The troubled Chinese-owned Oceanwide Center development at Mission and First, construction of which was fully halted a year ago, may face more troubles ahead as the Chinese economy faces a crisis that's pegged to real estate conglomerate Evergrande.

Lawsuits have been flying from unpaid contractors, and the future of the two-tower Oceanwide development is very much up in the air. As the SF Business Times reports, while Oceanwide Holdings Group has been trying to offload the property for over a year and a half, it's been so far unsuccessful, and it's looking less and less likely that money to salvage things is going to come from China.

Bloomberg notes that the outcome of the Evergrande debt crisis — which has reportedly ballooned to over $300 billion — is likely to either further spook Chinese investors, or encourage them to help Oceanwide out of the hole it finds itself in. This may depend on whether the Chinese government opts to bail out Evergrande, which so far they've signaled they won't be doing.

The Oceanwide Center development broke ground in late 2016, promising a flashy new, 61-story tower designed by Norman Foster, as well a shorter tower beside it — the latter meant to become condos and a Waldorf-Astoria hotel. Construction on the shorter tower was halted before the pandemic began, in October 2019, in an early signal of Oceanwide's troubles. And by December that year, Oceanwide had put the whole thing up for sale for $1 billion.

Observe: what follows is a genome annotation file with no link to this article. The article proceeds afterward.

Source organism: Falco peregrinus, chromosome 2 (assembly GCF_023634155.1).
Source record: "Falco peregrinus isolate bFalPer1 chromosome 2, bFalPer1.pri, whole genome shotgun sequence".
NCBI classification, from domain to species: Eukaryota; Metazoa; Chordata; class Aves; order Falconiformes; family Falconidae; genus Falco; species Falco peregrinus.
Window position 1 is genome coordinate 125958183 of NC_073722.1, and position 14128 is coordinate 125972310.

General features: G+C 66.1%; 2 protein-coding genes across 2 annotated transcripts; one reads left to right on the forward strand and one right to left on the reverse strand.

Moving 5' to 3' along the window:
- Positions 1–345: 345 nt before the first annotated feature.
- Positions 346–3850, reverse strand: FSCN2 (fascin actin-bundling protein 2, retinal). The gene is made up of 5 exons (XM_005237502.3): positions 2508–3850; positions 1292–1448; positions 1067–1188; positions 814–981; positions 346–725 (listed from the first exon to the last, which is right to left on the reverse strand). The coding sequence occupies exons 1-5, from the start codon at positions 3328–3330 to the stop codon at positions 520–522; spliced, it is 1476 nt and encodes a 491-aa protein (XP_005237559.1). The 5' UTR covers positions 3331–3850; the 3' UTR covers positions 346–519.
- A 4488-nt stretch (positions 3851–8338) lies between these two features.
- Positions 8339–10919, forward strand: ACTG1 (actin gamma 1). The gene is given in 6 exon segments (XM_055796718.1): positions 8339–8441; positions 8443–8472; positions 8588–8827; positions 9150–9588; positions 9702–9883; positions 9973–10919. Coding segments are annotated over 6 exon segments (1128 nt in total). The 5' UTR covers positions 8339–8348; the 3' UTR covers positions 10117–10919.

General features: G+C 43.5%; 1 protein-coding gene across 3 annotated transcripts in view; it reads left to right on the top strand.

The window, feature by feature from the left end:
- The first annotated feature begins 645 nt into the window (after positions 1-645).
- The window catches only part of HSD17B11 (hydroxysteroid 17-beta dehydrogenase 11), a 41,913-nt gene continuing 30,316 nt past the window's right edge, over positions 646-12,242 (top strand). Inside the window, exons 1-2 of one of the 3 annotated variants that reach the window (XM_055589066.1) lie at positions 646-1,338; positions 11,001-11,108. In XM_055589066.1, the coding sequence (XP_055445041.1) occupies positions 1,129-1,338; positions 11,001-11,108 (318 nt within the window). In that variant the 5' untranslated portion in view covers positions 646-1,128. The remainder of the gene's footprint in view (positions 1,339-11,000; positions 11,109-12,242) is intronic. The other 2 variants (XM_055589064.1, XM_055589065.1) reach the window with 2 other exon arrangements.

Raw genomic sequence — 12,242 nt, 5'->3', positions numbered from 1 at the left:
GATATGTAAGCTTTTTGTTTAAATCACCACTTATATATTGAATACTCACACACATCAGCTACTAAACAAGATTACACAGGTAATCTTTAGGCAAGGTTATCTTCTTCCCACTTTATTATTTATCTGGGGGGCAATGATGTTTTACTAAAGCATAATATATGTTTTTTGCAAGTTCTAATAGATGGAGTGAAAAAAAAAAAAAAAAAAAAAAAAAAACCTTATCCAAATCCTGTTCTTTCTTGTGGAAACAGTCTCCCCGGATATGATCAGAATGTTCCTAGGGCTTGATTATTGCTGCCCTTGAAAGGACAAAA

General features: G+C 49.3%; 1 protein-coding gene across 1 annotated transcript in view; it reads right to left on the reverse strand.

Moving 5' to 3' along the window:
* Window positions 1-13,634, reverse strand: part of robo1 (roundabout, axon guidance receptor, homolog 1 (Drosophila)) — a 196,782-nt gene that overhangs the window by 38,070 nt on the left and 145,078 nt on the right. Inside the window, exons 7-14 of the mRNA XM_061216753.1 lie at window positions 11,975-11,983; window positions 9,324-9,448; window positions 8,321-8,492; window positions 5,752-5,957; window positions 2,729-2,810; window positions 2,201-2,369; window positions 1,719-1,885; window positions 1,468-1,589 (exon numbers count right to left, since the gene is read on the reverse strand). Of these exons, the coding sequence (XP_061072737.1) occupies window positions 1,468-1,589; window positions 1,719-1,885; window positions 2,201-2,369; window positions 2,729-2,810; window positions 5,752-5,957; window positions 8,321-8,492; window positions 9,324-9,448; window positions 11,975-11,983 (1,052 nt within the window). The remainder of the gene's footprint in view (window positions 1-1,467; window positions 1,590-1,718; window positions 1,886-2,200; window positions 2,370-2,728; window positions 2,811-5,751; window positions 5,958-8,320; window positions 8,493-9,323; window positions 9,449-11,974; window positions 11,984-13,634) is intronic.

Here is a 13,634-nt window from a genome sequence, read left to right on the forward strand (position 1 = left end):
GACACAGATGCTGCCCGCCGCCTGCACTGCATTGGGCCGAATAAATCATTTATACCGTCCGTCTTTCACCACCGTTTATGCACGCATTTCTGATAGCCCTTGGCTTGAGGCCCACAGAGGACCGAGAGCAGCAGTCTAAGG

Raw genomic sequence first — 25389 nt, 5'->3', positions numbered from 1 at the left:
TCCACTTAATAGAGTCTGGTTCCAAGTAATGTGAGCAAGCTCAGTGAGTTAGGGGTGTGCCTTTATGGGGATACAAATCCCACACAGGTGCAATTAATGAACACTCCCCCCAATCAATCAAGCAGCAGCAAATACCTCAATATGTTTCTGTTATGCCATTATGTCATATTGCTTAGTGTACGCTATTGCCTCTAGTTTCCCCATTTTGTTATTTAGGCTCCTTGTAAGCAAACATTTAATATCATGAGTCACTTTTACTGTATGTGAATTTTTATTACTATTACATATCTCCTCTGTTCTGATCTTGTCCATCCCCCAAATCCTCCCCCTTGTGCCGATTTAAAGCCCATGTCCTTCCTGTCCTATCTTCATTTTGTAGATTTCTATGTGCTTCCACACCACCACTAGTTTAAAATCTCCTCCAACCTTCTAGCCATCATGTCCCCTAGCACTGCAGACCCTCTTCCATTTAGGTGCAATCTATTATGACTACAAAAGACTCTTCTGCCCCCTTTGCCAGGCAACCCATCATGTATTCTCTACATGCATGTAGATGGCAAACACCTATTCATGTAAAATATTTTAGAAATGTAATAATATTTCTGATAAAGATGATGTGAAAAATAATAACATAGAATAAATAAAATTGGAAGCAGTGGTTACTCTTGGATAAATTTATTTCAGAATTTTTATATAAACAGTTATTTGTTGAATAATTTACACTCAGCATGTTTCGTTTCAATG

A deal announced in January 2020, involving Beijing-based private equity firm Hony Capital, fell through about a year later. And now, multiple contractors are trying to get their bills paid — including Webcor, which has an $11.5 million mechanic's lien on the property, one of several, and in July the company filed suit against Oceanwide to force the sale of the property.

The SF Business Times has heard rumors, but can't confirm, that Boston Properties — which was involved in the development of Salesforce Tower — may be negotiating to partner with Oceanwide in order to complete the project as planned.

If that doesn't happen, this whole thing could spiral further, and there will be no Norman Foster tower at First and Mission.

There will, however, still potentially be a 75-story Norman Foster-designed tower tucked behind the PG&E headquarters building at 50 Main Street, if developer Hines gets what they're asking for from Planning.  

Previously: It's Not Even Built Yet, But Downtown's 61-Story Oceanwide Center Is Already For Sale